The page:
We’re all doing our best

Two days ago, it was announced that Dan Brown’s next novel will be coming out in May. Immediately the wailing and the gnashing of teeth started. Is there another author, besides perhaps Stephanie Meyer, whose mere name incites such vitriol?

I’m going to stick my neck out here: I’ll buy Inferno, and I’ll read it. I might even enjoy it. I thought the uproar over The Da Vinci Code (hereafter: DVC) was unwarranted, even though I think Angels & Demons is a better book. DVC sold a gajillion copies, mostly on the strength of the controversy surrounding the plot. Brown might not have seen it coming, but if he did, kudos to him for finding a way to put his name on the map. DVC was his fourth book, not his first. He didn’t burst onto the scene with it. As they say, he paid his dues.

Dan Brown will never win a literary prize for his writing. However, he isn’t a horrible writer. He managed to sell his first few novels based on their individual strengths, and the first two are nothing like his Langdon novels. I enjoy his books in the same way that I like those by Clive Cussler, Michael Crichton, Stieg Larsson and John Grisham. None of these authors have what you might call literary chops. Their skill at characterization is limited, and their phrasing can be clunky. However, they write entertaining, thrilling books. I always came away from a Michael Crichton book feeling like I’d learned something, both about the subject matter and about the craft of telling a suspenseful story. Cussler’s books are pulp adventures with stock characters who never change from one novel to the next and totally unbelievable scenarios, but they were fun.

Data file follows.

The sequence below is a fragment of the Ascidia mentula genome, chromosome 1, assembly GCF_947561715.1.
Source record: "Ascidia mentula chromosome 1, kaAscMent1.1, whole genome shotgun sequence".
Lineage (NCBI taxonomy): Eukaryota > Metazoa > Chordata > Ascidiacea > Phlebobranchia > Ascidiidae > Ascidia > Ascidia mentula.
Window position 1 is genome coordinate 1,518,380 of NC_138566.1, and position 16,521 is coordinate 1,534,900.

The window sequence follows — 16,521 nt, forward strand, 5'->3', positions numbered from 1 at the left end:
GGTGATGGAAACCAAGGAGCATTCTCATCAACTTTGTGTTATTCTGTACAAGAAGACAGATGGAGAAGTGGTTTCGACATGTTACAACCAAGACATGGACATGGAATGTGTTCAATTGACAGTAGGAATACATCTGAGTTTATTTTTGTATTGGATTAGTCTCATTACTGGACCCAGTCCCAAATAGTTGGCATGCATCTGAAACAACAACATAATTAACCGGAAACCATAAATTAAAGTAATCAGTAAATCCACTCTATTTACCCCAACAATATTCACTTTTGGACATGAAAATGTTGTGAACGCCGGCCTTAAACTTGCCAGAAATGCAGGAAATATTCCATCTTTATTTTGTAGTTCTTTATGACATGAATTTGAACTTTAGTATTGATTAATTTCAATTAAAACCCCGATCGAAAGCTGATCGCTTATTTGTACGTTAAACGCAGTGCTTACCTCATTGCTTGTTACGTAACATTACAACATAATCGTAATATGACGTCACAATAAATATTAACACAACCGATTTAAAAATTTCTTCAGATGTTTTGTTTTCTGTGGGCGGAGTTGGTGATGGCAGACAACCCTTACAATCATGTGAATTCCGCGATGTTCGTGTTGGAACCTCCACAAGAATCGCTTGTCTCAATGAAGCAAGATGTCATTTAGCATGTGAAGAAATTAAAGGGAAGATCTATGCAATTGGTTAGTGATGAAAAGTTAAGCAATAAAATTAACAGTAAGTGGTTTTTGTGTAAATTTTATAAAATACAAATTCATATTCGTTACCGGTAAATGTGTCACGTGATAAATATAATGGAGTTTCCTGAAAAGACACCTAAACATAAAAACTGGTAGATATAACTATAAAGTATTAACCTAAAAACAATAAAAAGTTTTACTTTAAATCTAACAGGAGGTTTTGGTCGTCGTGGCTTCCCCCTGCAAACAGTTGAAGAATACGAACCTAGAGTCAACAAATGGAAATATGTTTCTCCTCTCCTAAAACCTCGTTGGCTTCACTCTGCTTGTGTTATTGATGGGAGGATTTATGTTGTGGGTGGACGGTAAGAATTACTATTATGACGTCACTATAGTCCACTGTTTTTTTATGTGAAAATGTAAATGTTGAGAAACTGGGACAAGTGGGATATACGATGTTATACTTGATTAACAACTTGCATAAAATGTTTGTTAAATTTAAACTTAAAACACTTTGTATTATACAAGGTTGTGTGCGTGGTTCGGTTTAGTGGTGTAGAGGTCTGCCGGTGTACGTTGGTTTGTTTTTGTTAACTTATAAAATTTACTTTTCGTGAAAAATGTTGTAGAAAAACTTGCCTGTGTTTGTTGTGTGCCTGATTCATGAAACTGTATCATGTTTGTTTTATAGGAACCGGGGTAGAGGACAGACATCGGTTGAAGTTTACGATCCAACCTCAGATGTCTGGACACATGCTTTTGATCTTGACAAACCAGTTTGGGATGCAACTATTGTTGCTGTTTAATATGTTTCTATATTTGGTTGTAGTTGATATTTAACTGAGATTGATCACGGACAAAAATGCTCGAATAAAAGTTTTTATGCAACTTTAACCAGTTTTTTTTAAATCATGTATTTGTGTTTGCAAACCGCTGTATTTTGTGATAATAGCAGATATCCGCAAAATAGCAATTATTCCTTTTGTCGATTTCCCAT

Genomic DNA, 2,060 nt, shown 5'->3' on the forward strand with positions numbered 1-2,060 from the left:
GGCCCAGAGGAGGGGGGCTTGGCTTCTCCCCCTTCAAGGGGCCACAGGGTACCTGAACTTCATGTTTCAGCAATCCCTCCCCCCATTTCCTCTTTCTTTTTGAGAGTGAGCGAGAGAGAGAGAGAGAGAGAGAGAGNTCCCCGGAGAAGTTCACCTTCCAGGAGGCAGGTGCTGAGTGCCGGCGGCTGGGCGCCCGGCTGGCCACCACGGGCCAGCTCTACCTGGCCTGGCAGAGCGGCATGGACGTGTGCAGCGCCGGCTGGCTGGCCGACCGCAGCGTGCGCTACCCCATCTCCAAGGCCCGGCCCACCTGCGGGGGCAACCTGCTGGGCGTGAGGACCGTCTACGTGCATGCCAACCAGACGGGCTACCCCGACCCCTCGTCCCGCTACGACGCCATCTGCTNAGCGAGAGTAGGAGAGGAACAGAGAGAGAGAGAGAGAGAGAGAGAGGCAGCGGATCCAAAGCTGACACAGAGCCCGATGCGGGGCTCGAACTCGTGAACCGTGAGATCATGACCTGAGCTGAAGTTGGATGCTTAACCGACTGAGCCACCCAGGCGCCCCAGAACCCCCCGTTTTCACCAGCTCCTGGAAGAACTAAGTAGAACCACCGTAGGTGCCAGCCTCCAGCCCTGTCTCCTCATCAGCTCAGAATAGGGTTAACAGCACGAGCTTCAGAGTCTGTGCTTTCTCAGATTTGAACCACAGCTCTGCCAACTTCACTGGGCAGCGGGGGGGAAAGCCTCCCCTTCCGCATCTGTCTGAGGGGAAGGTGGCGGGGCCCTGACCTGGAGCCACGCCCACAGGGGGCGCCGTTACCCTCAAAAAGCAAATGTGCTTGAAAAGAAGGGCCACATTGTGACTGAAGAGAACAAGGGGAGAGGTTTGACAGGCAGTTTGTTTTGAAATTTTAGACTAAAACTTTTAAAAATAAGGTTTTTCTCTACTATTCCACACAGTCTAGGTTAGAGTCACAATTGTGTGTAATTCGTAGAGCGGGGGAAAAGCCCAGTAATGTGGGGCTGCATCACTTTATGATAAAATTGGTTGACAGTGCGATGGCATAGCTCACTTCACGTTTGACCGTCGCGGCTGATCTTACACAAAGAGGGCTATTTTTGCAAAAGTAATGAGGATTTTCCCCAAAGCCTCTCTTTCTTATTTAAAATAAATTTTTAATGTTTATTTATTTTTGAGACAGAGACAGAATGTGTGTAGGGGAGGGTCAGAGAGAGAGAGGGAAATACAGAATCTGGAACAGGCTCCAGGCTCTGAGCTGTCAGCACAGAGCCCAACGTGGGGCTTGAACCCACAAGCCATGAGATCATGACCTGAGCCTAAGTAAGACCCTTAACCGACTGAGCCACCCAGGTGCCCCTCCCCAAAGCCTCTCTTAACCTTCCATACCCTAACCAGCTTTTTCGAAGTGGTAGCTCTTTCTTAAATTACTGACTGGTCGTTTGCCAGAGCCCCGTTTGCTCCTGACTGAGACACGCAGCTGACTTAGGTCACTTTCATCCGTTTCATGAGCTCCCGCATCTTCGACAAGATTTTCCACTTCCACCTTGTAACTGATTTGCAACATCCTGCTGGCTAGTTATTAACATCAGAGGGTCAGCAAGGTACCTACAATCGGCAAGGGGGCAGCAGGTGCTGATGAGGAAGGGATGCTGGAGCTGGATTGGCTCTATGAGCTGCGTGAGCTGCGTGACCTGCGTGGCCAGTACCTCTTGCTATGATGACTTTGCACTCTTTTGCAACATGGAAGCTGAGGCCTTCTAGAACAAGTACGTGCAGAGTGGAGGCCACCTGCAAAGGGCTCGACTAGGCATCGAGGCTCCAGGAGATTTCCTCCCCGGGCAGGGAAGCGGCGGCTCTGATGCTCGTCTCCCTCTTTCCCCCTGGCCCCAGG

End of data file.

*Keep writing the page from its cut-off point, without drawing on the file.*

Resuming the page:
No one, I believe, sets out to write poorly. Some writers are more adept than others, and some have strengths in certain areas and weaknesses in others. I think that if DVC had been a blip in the pan, if it had hit the top ten list for a week or two and then faded away, people wouldn’t get so up in arms when Brown’s next book was announced. The fact that it was a bestseller for many months and earned the guy a king’s ransom in royalties is unpalatable to some, mostly because of his obvious shortcomings as a writer. But, good God, Fifty Shades of whatever blocked off the top of the bestseller list for weeks, simply because the books contain tawdry and titillating scenes in novels that come from a major publisher. Brown’s books take readers to places they might never otherwise experience (Paris, Zurich, Rome) and shine a light on the work of artists (Bernini, Dante, Da Vinci), even if some liberties are taken. More importantly, they make readers want to know what happens next.

As writers, we’re all doing the best that we can. Many are getting better as the years go by. To be sure, there are writers who end up “phoning it in” later in their careers, either metaphorically (Robert B. Parker’s last few novels feel somewhat perfunctory) or literally (Hey, buddy, I have an idea for a new book — how about you write it and I put my name on the cover?), but I think that Dan Brown sits down at his word processor and does his level best to come up with a compelling and gripping plot each time. He may be mining similar ground in his Langdon novels, and perhaps even hoping to stir up similar kinds of controversy, but I don’t remember too many people getting up in arms about his book based on a far-reaching conspiracy within the Vatican. It was an entertaining thriller in a genre that has been around for a long time, and I expect Inferno will be much the same. Nothing wrong with that.

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